Kate Carnell talks small business initiatives for the Fed Budget on 101.5 2017-04-28
The Small Business and Family Enterprise Ombudsman Kate Carnell spoke to Keith Birks on a range of initiatives to help small business in growing their businesses ahead of the Federal Budget.
In particular measures to help grow small business with proposals extending the instant offset writeoff converted to tax breaks for small business to be extended and to increase the cap of 20,000 dollars
Also a mandatory code of practice for the banking industry as well as a national payments transparency package
Small business makes up 30 % of GDP and over 50% of the workforce and its important that such business get paid quickly with government entities being asked to take the lead with payments to small business with in 15 days and to reign in the delays of big business paying small business from the current 90 to 120 day accounts to something a lot quicker.
The Australian Small Business and Family Enterprise Ombudsman (ASBFEO) has proposed key policies for the 2017-18 Federal Budget to kick-start small businesses growth, create more jobs and promote more transparent and fairer relationships with banks and big businesses.
The ASBFEO Kate Carnell said the Australian Government should consider a range of policies to boost small business, which accounts for 33 per cent of Australia’s GDP and employs about 50 per cent per cent of the workforce.
“We want the Australian Government to consider these measures as part of its Budget on 9 May because a healthy small business sector is a prerequisite for a growing economy with high employment opportunities. In every sense, small business counts,” she said.
The ASBFEO is calling for a range of measures in the Budget, including:
- Extend the instant asset write-off scheme and consider lifting the threshold above $20,000
The ASBFEO says that the $20,000 instant asset write-off should be extended past June 30 this year when it is scheduled to end. Also, consideration should be given to lifting the threshold because for capital-intensive businesses it is too low. For example, if you’re a farmer and you want to buy an asset like a tractor, you’re not going to get one for anywhere near the $20,000 threshold.
The instant asset write-off program allows small businesses to immediately deduct assets costing less than $20,000 instead of claiming deductions over a number of years. It is on a per asset basis allowing several assets costing less than $20,000 to be deducted.
- Mandatory code of banking practice
The Ombudsman has also called for legislation to implement a mandatory code of banking practice with compliance a condition for a banking licence. The code would be overseen and enforced by the Australian Securities and Investment Commission (ATSIC).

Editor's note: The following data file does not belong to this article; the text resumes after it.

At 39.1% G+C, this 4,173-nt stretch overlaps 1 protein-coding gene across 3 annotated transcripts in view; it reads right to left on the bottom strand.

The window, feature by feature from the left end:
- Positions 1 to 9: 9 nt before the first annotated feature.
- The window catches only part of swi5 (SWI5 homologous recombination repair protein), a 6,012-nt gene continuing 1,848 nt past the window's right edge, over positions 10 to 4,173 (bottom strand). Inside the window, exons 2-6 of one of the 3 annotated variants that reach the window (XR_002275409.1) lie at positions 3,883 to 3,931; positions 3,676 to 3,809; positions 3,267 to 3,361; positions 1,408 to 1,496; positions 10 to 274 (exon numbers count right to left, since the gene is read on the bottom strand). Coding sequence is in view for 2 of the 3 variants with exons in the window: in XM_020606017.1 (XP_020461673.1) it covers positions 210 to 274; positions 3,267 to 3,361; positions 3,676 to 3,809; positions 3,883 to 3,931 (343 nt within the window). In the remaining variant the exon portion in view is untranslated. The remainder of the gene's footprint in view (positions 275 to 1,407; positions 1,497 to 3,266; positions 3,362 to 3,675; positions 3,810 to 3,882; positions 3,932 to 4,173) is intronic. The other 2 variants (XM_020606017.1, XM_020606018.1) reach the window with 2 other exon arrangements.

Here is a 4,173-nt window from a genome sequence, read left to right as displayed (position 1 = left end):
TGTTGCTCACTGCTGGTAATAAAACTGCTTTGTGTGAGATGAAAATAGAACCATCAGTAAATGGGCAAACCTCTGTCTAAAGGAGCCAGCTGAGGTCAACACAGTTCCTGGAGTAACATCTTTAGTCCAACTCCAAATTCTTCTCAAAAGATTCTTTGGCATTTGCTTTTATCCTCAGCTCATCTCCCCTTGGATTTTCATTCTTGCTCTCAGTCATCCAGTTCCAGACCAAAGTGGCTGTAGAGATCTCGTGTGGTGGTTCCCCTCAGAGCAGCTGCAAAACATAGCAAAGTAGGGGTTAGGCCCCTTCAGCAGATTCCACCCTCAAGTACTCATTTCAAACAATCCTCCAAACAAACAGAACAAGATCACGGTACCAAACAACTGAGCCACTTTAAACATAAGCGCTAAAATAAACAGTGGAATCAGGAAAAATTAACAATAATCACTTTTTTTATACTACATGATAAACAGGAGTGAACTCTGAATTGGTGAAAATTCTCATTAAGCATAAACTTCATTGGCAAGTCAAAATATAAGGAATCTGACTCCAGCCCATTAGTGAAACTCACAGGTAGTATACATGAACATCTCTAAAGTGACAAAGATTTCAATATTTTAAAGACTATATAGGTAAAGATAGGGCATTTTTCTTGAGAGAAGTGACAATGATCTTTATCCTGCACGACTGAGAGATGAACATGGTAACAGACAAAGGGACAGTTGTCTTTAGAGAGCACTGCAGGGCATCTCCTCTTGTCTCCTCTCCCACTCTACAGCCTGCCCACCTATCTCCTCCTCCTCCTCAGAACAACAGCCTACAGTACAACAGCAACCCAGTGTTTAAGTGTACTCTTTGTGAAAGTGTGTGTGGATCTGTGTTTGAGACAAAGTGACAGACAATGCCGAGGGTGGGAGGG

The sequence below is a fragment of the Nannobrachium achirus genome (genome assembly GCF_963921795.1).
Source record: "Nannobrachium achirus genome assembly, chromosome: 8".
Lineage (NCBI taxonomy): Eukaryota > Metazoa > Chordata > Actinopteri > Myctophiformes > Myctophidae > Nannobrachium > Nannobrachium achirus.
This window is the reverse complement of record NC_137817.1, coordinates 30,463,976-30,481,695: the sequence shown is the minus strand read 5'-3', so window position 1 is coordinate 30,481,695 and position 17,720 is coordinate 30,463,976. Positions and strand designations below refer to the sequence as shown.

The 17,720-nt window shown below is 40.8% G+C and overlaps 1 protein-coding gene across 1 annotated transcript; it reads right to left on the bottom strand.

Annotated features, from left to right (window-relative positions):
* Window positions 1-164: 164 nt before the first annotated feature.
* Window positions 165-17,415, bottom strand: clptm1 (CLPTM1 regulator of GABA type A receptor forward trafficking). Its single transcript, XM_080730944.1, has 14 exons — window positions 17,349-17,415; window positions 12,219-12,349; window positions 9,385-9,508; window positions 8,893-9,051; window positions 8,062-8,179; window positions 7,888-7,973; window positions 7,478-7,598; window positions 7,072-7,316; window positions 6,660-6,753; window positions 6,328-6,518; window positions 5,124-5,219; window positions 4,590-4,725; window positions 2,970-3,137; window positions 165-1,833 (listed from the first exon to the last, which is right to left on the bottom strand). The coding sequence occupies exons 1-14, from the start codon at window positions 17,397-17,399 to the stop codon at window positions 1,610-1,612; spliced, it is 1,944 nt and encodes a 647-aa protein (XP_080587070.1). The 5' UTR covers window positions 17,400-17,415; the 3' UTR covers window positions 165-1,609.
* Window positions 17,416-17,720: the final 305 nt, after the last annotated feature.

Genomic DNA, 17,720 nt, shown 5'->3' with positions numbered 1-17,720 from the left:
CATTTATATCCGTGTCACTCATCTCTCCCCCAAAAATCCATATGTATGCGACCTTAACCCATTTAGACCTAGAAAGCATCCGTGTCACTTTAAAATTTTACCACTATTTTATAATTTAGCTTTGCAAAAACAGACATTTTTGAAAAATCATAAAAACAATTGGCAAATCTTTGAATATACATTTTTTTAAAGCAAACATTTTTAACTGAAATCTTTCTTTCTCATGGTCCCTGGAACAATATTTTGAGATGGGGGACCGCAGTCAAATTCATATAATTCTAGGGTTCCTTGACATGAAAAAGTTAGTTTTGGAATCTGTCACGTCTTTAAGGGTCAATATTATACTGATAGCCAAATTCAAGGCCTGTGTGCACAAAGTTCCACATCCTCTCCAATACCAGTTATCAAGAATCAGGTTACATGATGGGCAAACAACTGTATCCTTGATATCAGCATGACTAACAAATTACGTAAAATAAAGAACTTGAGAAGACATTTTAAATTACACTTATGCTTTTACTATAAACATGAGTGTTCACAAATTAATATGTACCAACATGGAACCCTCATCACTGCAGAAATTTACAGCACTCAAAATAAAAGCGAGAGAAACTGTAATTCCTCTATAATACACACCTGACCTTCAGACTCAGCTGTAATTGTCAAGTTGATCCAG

This is to restore confidence among small businesses, improve banks’ small business lending practices and provide a safeguard against misconduct. This would include establishing an ASIC Small Business Commissioner with powers to monitor compliance with the code, investigate and take action against breaches of the code.
The ASBFEO also calls for banks to be prohibited from applying non-monetary default terms on small business loans of up to $5 million that are financially compliant. It also urges the Government to implement the recommendations of the ASBFEO’s recent Small Business Loans Inquiry.
- National Payments Transparency Register
The Ombudsman also calls for the establishment of a National Payment Transparency Register to monitor independently payment times and practices. This follows the ASBFEO’s recent Inquiry into Payment Times and Practices, which found widespread evidence of small businesses being squeezed by multinationals’ late and extended payment practices.
The Register would require the top 100 ASX companies and multinationals to report on their payment times and terms to small business and encourage other businesses to register. This would increase transparency around business behaviour and expose bad practice.
- The Australian Government introduce 15-day business payment time
The Australian Government can set an example with faster payment times to suppliers by adopting a 15 business day payment time requiring its head contractors to adopt the payment times through its supply chain.
The Australian Government would procure from businesses that have supply chain payment times and practices equal to or better than its practices.
The United Kingdom and United States governments have implemented fast payment requirements with demonstrated economic benefit by freeing-up cash flow and stimulating jobs, investment and growth.